Berkeley Review of Latin American Studies, Fall 2012

Ricardo Lagos, Harley Shaiken, and Robert Reich at a talk for CLAS, September 2012. (Photo by Jim Block.)

COMMENT: Fall 2012

By Harley Shaiken |  Introducing the Fall 2012 edition of the Berkeley Review of Latin American Studies.

A homeless man sleeps on a bench just across the street from the luxurious Tiffany & Co jewelry store. in San Francisco. (Photo by Paula Steele.)

INEQUALITY: A Dialogue for the Americas

By Kirsten Sehnbruch and Harley Shaiken |  Breaking the ground for a new series from CLAS connecting Berkeley with experts from Latin America in live video conferences. The featured topic for this semester: inequality.

Ricardo Lagos and Robert Reich speaking for CLAS at UC Berkeley, September 2012. (Photo by Jim Block.)

INEQUALITY: A Challenge for Prosperity

By Mathias Poertner| Examining the causes and consequences for democracy and the economy of the huge increase in income inequality over the past 30 years with Ricardo Lagos and Robert Reich.

Emmanuel Saez speaks in Berkeley while, on a screen behind him, Sergio Fajardo listens from Colombia. (Photo by Jim Block.)

INEQUALITY: Catching Up With Colombia

By Erica Hellerstein | Growing global discontent with the status quo, triggered by rising rates of economic inequality, has played a major role in framing the political discussion.

Lifestyles of the “transnational global plutocratic overclass”: a Ferrari parked in front of a row of yachts, Monaco. (Photo by Damian Morys Photography.)

INEQUALITY: The New Plutocrats

By James Gerardo Lamb | Talking about the policy underpinnings of and possible responses to economic inequality in Chile and the United States with Berkeley professor and prominent economics blogger Brad DeLong and Oscar Landerretche, a professor at the Universidad de Chile.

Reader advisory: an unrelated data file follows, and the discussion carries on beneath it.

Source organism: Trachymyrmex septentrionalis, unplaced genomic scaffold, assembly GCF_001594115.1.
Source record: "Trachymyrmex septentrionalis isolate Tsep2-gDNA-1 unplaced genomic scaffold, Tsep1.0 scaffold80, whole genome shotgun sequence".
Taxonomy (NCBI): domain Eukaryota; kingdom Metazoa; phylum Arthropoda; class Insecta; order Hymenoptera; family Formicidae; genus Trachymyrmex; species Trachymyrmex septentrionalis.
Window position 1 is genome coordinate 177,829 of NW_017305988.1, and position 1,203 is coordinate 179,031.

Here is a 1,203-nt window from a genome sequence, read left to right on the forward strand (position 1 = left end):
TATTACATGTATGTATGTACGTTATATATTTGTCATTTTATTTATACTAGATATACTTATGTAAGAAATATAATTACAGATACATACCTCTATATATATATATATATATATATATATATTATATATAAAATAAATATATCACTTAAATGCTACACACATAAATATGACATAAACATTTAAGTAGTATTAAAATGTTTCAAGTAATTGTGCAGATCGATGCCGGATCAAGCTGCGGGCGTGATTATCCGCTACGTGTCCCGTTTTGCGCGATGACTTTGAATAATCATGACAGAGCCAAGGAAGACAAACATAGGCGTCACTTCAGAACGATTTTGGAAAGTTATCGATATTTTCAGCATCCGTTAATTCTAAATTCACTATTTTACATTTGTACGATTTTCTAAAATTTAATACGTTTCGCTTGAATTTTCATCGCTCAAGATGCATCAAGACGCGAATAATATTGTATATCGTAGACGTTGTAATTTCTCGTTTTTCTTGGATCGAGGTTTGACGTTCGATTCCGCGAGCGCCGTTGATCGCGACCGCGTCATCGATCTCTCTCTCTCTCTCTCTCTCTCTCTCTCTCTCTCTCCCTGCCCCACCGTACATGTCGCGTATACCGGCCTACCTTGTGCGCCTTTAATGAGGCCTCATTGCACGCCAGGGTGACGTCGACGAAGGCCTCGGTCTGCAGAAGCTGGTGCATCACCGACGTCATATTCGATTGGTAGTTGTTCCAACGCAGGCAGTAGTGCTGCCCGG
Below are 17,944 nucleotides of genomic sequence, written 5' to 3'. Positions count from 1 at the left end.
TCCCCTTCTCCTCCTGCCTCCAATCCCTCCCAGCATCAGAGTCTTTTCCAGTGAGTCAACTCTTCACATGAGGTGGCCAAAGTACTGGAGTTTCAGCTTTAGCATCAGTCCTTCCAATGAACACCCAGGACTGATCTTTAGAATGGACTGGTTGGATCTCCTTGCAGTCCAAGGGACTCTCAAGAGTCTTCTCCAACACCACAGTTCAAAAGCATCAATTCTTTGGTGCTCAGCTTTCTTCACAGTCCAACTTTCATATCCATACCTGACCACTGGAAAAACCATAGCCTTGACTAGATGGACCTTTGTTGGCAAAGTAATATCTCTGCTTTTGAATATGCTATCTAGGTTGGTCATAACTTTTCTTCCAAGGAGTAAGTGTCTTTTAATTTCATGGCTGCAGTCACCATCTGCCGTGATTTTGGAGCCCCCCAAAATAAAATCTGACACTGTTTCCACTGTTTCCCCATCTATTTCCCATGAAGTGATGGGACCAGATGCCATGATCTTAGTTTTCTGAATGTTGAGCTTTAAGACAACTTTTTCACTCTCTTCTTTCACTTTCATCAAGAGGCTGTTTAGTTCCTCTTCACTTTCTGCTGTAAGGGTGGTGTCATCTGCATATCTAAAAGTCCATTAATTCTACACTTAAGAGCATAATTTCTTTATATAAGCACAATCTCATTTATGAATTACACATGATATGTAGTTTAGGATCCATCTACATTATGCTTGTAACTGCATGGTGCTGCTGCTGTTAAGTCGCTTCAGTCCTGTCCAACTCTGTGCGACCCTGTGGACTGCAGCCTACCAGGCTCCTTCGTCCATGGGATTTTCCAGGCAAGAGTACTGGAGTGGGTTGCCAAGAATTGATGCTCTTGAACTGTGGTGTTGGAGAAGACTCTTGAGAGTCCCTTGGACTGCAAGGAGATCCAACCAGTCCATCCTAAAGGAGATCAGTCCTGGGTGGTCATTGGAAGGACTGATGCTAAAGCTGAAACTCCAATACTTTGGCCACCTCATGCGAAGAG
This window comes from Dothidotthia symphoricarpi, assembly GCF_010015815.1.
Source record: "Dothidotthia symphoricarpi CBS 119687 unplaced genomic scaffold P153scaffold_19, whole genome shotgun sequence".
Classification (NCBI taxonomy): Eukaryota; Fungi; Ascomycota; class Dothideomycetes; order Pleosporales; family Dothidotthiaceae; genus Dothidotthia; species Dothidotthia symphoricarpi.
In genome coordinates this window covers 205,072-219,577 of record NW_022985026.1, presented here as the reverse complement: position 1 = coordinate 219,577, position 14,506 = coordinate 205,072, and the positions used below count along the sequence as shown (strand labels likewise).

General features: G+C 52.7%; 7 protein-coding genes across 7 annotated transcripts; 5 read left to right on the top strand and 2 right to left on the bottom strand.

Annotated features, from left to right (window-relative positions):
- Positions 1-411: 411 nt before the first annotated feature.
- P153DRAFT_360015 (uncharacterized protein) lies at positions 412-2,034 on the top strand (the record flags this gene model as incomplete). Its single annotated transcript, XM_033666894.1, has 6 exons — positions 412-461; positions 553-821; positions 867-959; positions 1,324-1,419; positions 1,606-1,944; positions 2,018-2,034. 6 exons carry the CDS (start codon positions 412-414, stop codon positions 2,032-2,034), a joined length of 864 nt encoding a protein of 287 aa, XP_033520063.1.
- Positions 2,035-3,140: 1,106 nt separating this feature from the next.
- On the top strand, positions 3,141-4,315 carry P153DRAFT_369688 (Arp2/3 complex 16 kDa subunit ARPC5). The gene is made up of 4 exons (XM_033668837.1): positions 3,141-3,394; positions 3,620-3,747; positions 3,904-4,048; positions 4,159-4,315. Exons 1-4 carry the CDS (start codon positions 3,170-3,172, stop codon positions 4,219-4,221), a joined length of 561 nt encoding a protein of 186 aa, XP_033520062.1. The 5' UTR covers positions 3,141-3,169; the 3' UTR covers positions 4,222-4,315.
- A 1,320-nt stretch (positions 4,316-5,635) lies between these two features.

Brazilian workers in rubber aprons with steam hoses clean vaporizing tanks in a São Francisco ethanol and sugar plant. (Photo by Ricardo Funari.)

LABOR: The Low-Skill Trap

By Andrés Schipani | Explaining the "low-skill trap," political scientist Ben Ross Schneider describes how workers in unequal societies have little opportunity or incentive to improve their job skills and contribute more to economy.

Nicaraguan kids point guns at each other and the camera while playing cops and robbers. (Photo by Eric Molina.)

CENTRAL AMERICA: Citizenship Under Siege

By Wendy Muse Sinek | Looking at the roots of domestic insecurity in Central and Latin America, Princeton's Deborah Yashar argues for a more detailed view of the role of drug trafficking.

Ricardo Lagos points at the camera and accuses Pinochet of torture, murder, and human rights violations before the 1988 Chilean plebiscite that deposed the dictator. (Photo courtesy of Rubén Ignacio Araneda Manríquez.)

CHILE: A Memoir About the Future

By Ernesto Muñoz-Lamartine | Talking about his country and his role in its history, Ricardo Lagos, President of Chile from 2000-2006, shares his vision for his country's future.

A crowd of mostly light-skinned people in the city council chamber of Salvador, one of Brazil’s most diverse cities. (Photo by Valter Pontes/Coperphoto.)

DEMOCRACY: The Puzzling Whiteness of Brazilian Politicians